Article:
|Date 8 July 1962||Course length 6.542 km (4.065 mi)|
|Official name XLVIII Grand Prix de l'A.C.F.|
Location Rouen-Les-Essarts Rouen, France
Course Permanent racing facility
Distance 54 laps, 353.268 km (219.511 mi)
The 1962 French Grand Prix was a Formula One motor race held at Rouen-Les-Essarts on 8 July 1962. The race was won by Dan Gurney, his first Formula One victory, driving a Porsche, that company's only win as a constructor in a Formula One championship race coming after three years of racing. It was the third time that the French Grand Prix was held at Rouen, last time being 1957.
Phil Hill, running second in the championship, was in the stands with a camera around his neck; a metal workers' strike in Italy meant that Ferrari could not take part. This left Graham Hill the fastest on track, taking the lead at the start and also setting a new lap record. The leading pack also included John Surtees (Lola), Jim Clark (Lotus), and Bruce McLaren (Cooper). These four pulled steadily away from Jack Brabham (Lotus) and Dan Gurney (Porsche). After only nine laps Brabham was out of the race with a broken rear suspension, while McLaren lost fourth gear and spun off the track, rejoining the race far down the field. Surtees had to stop four laps later with ignition problems, but was back on track in eighth place. Hill had pulled out a twenty-second lead ahead of Clark, but on the thirtieth lap he made contact with Jackie Lewis' Cooper when lapping him, allowing Clark to pass. Hill gave chase, netting the lap record, and re-took the lead on lap 33. On the next lap, Clark had to stop with a broken front suspension. Hill and BRM looked sure to win, but on lap 42 he stopped in a hairpin with fuel injection and throttle linkage troubles; he lost several laps and ended up dead last after also having stopped in the hairpin to pick up the engine cover that he had left behind during his earlier visit there.
All of a sudden Gurney found himself in the lead, he made no mistakes and gained what was to be Porsche's only Grand Prix victory with their own car. Tony Maggs had second place handed to him in what was only his second race in a V8 Cooper, while Surtees' Lola kept giving him trouble. With only fourth gear left, he was passed by Richie Ginther on the 43rd lap. Ginther's car had refused to start, setting him a half lap back at the start, but as cars ahead of him all began to break he drove harder and harder. His troubles were not over, however, with five laps left his throttle wire snapped and he had to control it with his hand - rather troublesome since his BRM's gear shifter was also on the right hand side. McLaren was forced to make another pit stop, but managed to get by the troubled Surtees on the very last lap. The last points scoring position went to the ever steady Carel Godin de Beaufort in his uncompetitive Porsche 718 from 1961.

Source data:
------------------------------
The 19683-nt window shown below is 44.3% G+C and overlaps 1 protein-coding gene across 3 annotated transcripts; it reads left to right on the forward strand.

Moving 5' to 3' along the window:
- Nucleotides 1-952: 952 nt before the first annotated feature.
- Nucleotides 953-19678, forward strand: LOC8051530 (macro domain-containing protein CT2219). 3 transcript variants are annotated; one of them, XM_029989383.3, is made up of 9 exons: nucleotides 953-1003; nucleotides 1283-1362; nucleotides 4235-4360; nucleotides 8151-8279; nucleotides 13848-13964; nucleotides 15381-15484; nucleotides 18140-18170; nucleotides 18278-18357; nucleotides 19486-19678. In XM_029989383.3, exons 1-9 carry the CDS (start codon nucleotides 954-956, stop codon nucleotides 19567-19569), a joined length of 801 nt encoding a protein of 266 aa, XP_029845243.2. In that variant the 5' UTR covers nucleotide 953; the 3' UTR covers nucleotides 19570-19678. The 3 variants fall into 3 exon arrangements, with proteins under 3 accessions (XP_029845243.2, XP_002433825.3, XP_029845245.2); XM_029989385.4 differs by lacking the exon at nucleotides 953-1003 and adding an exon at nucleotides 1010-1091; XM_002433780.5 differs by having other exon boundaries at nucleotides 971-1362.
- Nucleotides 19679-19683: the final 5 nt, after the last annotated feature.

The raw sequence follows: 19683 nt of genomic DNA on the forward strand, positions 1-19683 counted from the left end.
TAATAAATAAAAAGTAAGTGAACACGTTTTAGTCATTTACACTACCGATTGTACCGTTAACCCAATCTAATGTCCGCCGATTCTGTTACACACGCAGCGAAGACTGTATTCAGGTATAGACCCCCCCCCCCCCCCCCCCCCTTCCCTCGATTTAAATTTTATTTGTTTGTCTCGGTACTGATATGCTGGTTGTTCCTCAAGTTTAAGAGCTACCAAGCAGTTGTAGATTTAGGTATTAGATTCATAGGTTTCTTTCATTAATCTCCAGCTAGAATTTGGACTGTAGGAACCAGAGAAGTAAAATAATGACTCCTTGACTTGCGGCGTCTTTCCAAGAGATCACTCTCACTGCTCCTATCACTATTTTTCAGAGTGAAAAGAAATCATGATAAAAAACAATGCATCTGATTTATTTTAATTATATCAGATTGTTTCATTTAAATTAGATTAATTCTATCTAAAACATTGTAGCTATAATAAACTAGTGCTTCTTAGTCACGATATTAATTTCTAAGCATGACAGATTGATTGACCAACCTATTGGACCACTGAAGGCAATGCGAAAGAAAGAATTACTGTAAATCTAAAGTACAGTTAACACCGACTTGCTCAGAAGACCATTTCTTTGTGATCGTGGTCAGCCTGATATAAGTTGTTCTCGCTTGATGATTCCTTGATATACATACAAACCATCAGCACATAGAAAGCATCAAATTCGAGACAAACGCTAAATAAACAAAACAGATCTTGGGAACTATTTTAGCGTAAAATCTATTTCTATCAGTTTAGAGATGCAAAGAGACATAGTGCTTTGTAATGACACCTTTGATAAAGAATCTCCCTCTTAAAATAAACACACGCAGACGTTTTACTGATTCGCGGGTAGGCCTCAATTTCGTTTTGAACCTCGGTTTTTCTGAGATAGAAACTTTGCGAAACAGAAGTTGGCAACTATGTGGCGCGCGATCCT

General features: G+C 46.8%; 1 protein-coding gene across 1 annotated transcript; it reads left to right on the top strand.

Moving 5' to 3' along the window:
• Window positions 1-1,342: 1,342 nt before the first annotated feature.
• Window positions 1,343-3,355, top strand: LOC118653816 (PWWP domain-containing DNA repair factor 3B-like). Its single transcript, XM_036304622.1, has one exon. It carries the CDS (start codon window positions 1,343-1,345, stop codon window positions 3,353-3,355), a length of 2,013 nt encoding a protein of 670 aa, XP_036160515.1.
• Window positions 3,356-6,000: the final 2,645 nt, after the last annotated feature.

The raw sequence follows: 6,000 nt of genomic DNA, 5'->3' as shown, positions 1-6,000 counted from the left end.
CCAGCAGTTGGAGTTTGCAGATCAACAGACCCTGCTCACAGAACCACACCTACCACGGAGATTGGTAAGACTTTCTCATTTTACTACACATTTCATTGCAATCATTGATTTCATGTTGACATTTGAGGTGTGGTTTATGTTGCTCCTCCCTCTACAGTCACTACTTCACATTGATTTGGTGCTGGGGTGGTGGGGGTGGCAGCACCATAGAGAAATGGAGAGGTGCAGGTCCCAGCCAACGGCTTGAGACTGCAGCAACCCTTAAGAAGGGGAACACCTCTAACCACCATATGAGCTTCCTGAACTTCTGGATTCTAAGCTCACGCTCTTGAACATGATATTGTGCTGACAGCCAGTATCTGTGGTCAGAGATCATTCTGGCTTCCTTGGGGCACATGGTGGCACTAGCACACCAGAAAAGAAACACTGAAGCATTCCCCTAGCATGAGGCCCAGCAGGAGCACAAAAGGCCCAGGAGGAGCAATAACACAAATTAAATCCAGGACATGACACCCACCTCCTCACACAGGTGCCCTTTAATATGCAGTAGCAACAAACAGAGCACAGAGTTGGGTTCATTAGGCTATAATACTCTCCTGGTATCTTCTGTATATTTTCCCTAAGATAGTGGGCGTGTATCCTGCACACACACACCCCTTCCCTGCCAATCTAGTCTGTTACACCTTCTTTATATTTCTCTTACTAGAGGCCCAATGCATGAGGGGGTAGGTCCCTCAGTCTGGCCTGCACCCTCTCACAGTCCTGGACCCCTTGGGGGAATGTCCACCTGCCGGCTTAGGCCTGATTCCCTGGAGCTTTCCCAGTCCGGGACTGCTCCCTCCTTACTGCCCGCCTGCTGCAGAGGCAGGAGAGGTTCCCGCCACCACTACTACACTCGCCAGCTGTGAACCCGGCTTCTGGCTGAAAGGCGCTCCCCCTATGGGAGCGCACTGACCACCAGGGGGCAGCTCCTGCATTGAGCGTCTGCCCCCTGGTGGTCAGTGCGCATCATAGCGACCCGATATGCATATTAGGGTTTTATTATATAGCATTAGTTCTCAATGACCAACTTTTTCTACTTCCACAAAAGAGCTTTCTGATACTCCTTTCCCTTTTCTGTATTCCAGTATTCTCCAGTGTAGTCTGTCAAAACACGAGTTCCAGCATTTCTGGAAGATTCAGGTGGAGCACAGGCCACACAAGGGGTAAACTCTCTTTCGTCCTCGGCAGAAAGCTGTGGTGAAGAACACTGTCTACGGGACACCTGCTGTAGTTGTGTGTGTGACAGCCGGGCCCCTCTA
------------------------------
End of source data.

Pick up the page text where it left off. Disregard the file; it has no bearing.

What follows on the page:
Other contenders were Jo Bonnier, who had gearbox and engine troubles. Later he stopped with fuel starvation, but got the car started and was classified as the last finisher, in tenth. Maurice Trintignant had to make a number of pit stops in his Rob Walker Lotus 24. Trevor Taylor had not been able to practice and was taking it comparatively easy when his throttle return spring broke, leaving it fully open. After a pit stop, he finished eighth, six laps down. A rather confusing race ended even worse - Surtees was trying to eke his crippled car into the pits but was hindered by a wall of gendarmes, who were refusing to move. Trintignant moved over to the left, but Taylor arrived at a high speed and rear ended Trintignant. Both cars ended up in the haybales, badly damaged, but amazingly no one was injured.
At the end, Phil Hill took his countryman Gurney aside and thanked him for "driving so well for him", as both of his closest competitors ended the race without any points.